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Fool On The Hill

Tuesday, February 9, 1999

An Investment Opinion
by Warren Gump

Higher Returns, Higher Volatility

An increasing number of articles touting the benefits of concentrating investments into just a few vehicles seem to be flying around. In fact, most writers here at the Fool concur with that line of thinking, believing it's better to invest in only a few top-quality stocks rather than a whole bunch. While an excellent strategy for many investors, be sure not to ignore the fact that focused investing usually increases the volatility of your portfolio. That's not a bad thing -- it's just an outcome you have to be comfortable accepting.

The benefits of a non-diversified portfolio are numerous. Foremost is that owning only a few stocks will force you to be more selective. Think of a situation where you own 9 stocks and limit yourself to owning only 10 stocks. You've saved up enough money to make an additional purchase and have a list of eight prospects. Of the eight, however, you can only pick one. You will be forcing yourself to make a decision about which stock offers the greatest long-term potential. Not always an easy task, but one that will force you to evaluate the prospects of each company and choose the one that seems most likely to succeed.

Owning only a few stocks also keeps your portfolio management task manageable. Before investing in a company, you need to spend time learning about its industry and business model. After owning a stock, you should invest more time (at least once a quarter), monitoring the performance of the company. Unless you spend all day researching your portfolio, tracking more than a few stocks will prove to be quite a chore. Maintaining no more than 5-15 stocks (everyone defines "focused" a little differently) improves the likelihood that you'll develop a good understanding of each company and its prospects.

Assuming that you have thoroughly done your research and the stocks perform as expected, engaging in a focused strategy leads to stellar returns. You have a group of high quality thoroughbreds in your stable, all galloping ahead in the business world to make you more money. The picture is serene and beautiful. No laggards are pulling down the performance of your portfolio. Your returns are zooming upward. Until, that is, one of your horses is injured.

Even if you were the best stock picker in the world, your companies and stocks are going to run into short-term and possibly long-term problems. A competitor might introduce new products, the government could propose or enact new regulations, or your company might just make a mistake. When that happens, each tumble by a stock in a focused portfolio will have a noticeable adverse impact.

It might be a little easier to comprehend with a numerical example. Let's assume that you have a five stock portfolio. Four of the companies have a good year and their stock prices increase by 15%. One of the stocks, however, is a true superstar and soars 50%. Combining the results for this five stock portfolio results in a total return of 22%. The strong advances by the one superstar increased the portfolio's total return by 7 percentage points over the 15% gain achieved by most of the stocks.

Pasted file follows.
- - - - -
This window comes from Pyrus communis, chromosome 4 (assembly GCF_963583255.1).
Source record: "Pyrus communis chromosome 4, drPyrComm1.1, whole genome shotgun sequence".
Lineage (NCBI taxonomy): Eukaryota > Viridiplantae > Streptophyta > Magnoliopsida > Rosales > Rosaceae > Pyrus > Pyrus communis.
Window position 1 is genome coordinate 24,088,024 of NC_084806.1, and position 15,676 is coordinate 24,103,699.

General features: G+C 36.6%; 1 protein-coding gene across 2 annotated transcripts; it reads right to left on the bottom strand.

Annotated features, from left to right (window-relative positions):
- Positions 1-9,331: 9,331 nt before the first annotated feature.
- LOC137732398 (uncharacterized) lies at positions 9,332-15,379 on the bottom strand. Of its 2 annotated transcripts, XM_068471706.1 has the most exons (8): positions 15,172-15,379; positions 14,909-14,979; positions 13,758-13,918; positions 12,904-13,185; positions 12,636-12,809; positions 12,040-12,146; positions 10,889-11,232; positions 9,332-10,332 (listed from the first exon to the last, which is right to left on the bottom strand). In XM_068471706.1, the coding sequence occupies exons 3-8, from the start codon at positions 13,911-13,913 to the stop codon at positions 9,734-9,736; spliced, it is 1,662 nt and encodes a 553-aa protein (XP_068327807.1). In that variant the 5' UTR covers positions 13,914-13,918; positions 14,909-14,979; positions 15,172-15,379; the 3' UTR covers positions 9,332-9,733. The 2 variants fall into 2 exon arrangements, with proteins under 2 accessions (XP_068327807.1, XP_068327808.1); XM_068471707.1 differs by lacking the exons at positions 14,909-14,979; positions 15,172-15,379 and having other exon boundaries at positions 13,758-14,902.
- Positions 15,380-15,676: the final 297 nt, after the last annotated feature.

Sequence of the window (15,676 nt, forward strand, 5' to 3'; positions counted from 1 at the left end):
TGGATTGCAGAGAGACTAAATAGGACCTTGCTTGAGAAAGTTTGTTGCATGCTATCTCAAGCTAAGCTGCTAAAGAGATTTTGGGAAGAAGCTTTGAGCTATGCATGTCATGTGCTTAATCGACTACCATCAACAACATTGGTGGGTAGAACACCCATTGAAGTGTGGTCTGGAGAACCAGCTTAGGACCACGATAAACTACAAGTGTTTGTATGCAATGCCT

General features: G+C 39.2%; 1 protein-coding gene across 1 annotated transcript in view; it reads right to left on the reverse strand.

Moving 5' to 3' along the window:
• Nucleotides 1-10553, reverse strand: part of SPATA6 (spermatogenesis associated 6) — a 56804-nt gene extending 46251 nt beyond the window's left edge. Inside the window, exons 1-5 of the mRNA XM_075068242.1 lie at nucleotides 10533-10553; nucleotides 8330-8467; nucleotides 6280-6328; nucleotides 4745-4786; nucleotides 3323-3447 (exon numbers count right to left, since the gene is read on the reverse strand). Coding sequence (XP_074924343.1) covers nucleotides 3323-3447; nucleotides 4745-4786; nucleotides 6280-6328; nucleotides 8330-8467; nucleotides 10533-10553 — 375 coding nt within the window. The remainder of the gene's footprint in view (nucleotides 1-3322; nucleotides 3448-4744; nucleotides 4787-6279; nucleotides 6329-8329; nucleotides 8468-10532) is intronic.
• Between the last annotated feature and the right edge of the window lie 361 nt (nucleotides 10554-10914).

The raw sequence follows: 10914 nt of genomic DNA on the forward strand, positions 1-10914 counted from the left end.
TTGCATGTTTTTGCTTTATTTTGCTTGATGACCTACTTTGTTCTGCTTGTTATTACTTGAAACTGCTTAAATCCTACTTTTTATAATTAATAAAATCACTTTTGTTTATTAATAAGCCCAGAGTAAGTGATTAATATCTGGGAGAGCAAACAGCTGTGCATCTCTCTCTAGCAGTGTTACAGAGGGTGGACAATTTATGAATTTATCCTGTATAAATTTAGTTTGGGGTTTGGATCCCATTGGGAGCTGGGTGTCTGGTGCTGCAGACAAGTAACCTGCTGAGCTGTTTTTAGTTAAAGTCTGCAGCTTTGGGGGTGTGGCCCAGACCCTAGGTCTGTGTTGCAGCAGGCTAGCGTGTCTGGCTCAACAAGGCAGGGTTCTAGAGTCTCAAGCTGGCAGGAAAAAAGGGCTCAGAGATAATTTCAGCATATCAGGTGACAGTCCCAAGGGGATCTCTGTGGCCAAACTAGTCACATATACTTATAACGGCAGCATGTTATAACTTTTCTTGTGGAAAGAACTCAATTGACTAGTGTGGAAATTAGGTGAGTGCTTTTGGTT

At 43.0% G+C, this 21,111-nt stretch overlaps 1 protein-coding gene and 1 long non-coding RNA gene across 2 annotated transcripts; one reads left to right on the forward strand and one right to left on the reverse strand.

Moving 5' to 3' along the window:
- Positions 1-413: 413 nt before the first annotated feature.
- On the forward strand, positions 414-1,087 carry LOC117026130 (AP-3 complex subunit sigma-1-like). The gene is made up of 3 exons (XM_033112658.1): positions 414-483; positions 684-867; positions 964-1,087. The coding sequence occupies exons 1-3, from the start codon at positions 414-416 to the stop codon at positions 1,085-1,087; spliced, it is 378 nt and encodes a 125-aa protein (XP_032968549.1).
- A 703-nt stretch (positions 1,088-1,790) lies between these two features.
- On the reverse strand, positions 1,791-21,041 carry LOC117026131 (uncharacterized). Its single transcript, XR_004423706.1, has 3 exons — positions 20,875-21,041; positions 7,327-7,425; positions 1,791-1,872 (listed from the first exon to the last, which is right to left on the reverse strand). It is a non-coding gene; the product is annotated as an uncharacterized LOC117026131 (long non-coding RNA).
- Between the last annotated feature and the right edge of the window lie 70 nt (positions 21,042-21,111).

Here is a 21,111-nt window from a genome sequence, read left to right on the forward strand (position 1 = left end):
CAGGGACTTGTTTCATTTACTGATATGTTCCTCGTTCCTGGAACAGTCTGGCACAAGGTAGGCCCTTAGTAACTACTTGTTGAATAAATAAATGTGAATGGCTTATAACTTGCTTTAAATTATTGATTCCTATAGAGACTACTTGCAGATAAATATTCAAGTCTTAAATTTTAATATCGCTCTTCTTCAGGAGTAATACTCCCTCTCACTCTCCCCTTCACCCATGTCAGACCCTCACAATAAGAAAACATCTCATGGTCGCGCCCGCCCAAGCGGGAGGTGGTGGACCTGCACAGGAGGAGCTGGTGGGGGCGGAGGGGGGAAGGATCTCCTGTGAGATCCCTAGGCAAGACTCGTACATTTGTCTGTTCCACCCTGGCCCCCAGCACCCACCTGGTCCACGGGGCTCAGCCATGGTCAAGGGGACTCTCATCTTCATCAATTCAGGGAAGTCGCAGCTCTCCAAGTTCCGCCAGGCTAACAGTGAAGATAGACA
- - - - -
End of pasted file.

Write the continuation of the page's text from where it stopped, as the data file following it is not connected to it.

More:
In a 30-stock portfolio, however, the impact of having one superstar performer will not be as significant. Assuming that 29 of the stocks increase 15% and one soars 50%, the total return of the portfolio will be 16%. The superstar's surge only boosts the overall portfolio performance by 1 percentage point. Moves in any one security are dampened by a diversified portfolio.

When the news on stocks in a portfolio is positive, having a focused portfolio is advantageous. On the other hand, when disappointing news hits a stock in a concentrated portfolio, the bad news has an equally powerful adverse impact. If the signs were reversed on the above examples, investors in a concentrated portfolio would not be quite so happy. The holder of the five stock portfolio would be down by 22% compared to a 16% decline for the holder of the diversified portfolio. Always remember that stocks go both up and down in the short- and medium-term.

What does this information mean to an investor? A concentrated portfolio will usually have higher volatility than a diversified portfolio. Moves of individual portfolio will have a more significant influence over returns than the performance of the market at large. In a diversified portfolio, the moves of the overall market tend to have greater importance than the moves in any individual stocks.

If you utilize a concentrated strategy, you need to be prepared for the increase price volatility associated with such a portfolio. The highs will be higher, but the lows will also be lower. If you can't tolerate the "lower lows," you should be cautious about pursuing a focused strategy. If you are going to be frightened out of stocks in a downturn (how did you respond last October when uncertainty was at its peak?), you will likely end up selling at low prices, locking in your losses.

Obtaining the "higher highs" possible with a concentrated portfolio is really exciting and rewarding. You've got to recognize, however, that it isn't a free ride. To benefit from such a strategy, you have to feel confident about your ability to pick good stocks (like any Fool). In addition, you must be willing to accept the more dramatic price moves (both up and down) that will occur on a daily, weekly, quarterly, and annual basis.

Call Your Boss a Fool.

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